When writers ask me what the most important thing they should be doing to further their career—aside from write—it’s almost always start your own website. Even if you don’t consider yourself a tech person, services have advanced to the point where an average person can establish a site without knowing code, and without hiring professional help.
Should you start a site if you’re unpublished? I say yes, because you don’t want to tackle that learning curve at the moment you actually need the site. You’ll need and want the time to get comfortable with how you update the site and how it behaves—not to mention you’ll likely learn how to better structure and organize your site based on feedback. A website is never finished—it is a work in progress. Hopefully this is good news rather than bad. For more, read my earlier post, 3 Reasons to Have a Website If You’re Unpublished.
While there’s nothing wrong with hiring professional help to sort through the initial stages of establishing your website, make sure the result is something you can easily update yourself. This is why I recommend, without reservation, having a WordPress-based site. Even the most tech-averse person can usually handle updates on their own, as well as make basic modifications and upgrades. I also recommend WordPress because it’s open source, it’s frequently updated, and has a strong community of developers. (Side note: Many people ask me if Blogger is an OK substitute for WordPress. Blogger is not open source, it is blogging focused, and you never know what Google might do to it in the long run. It’s not a bad service, but it’s not as versatile and dynamic as WordPress.)
This is a long intro to a recommended resource list of my own posts, others’ posts, and general sites that can help you (1) establish your first website (2) maintain it successfully on your own.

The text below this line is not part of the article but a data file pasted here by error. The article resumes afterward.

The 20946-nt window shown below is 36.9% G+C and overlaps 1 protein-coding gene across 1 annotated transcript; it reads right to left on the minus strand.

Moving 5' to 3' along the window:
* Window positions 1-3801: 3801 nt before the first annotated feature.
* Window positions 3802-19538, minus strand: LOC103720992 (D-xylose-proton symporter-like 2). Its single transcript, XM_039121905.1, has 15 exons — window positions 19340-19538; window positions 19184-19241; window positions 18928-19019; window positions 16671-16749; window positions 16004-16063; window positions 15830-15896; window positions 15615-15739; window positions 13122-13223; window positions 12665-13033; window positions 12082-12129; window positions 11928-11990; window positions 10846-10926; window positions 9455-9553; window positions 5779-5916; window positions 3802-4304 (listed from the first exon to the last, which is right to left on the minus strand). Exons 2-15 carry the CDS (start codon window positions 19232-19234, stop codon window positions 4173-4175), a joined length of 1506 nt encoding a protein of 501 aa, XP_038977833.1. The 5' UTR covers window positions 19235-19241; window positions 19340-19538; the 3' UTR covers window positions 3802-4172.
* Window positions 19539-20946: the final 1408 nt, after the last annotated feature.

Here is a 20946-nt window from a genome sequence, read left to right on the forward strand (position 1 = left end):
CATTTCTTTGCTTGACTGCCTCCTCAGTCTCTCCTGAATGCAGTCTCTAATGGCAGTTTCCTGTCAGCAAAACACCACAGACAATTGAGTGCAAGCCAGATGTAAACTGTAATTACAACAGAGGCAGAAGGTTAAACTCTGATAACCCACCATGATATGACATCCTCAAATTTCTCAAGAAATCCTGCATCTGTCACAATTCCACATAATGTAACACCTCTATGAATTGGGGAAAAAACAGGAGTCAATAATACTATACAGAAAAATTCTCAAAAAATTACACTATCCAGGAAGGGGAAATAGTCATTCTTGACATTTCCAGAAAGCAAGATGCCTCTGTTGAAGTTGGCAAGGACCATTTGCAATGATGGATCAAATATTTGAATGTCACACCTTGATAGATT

Getting Started With WordPress
- WP Beginner has some of the best step-by-step instructions, as well as more advanced material for longtime WordPress users. Check out their guide here if you’re completely new to WordPress.
- HongKiat is a design & technology site that often posts about WordPress (e.g., best themes, common errors, best plug-ins, etc). Click here to view all their WordPress-related posts.
- SmashingHub is similar to HongKiat. Click here to view all their WordPress-related posts.
Online Courses and Tutorials
- How to Launch a Self-Hosted WordPress Blog in 20 Minutes or Less by Michael Hyatt, an invaluable 20-minute screencast
- Get Started Guide: Blogging for Writers — which links to 5 of my own brief screencasts for getting started with WordPress
- WordPress.tv (WordPress official site), free
- Lynda.com, per-month or per-year subscription required—but so worth it!
Beginner Books on WordPress
- WordPress for Dummies
- WordPress 24-Hour Trainer
- WordPress: The Missing Manual (releases in October 2012; as with most tech books, getting an edition that was just published is very desirable!)
My Past Posts on Websites
- Build a More Effective Author Website
- Why You Should Add E-mail Subscription Service to Your Blog
- The Big Mistake of Author Websites and Blogs
- WordPress Plug-Ins: The Bare Essentials
- To Learn About Your Readers, You Need a Site
What resources have you found invaluable in dealing with WordPress? Share in the comments.
Jane Friedman (@JaneFriedman) has nearly 25 years of experience in the media & publishing industry. She is the publisher of The Hot Sheet, the essential newsletter on the publishing industry for authors, and was named Publishing Commentator of the Year by Digital Book World in 2019.
In addition to being a professor with The Great Courses (How to Publish Your Book), she is the author of The Business of Being a Writer (University of Chicago Press), which received a starred review from Library Journal.
Jane speaks regularly at conferences and industry events such as Digital Book World and Frankfurt Book Fair, and has served on panels with the National Endowment for the Arts and the Creative Work Fund. Find out more.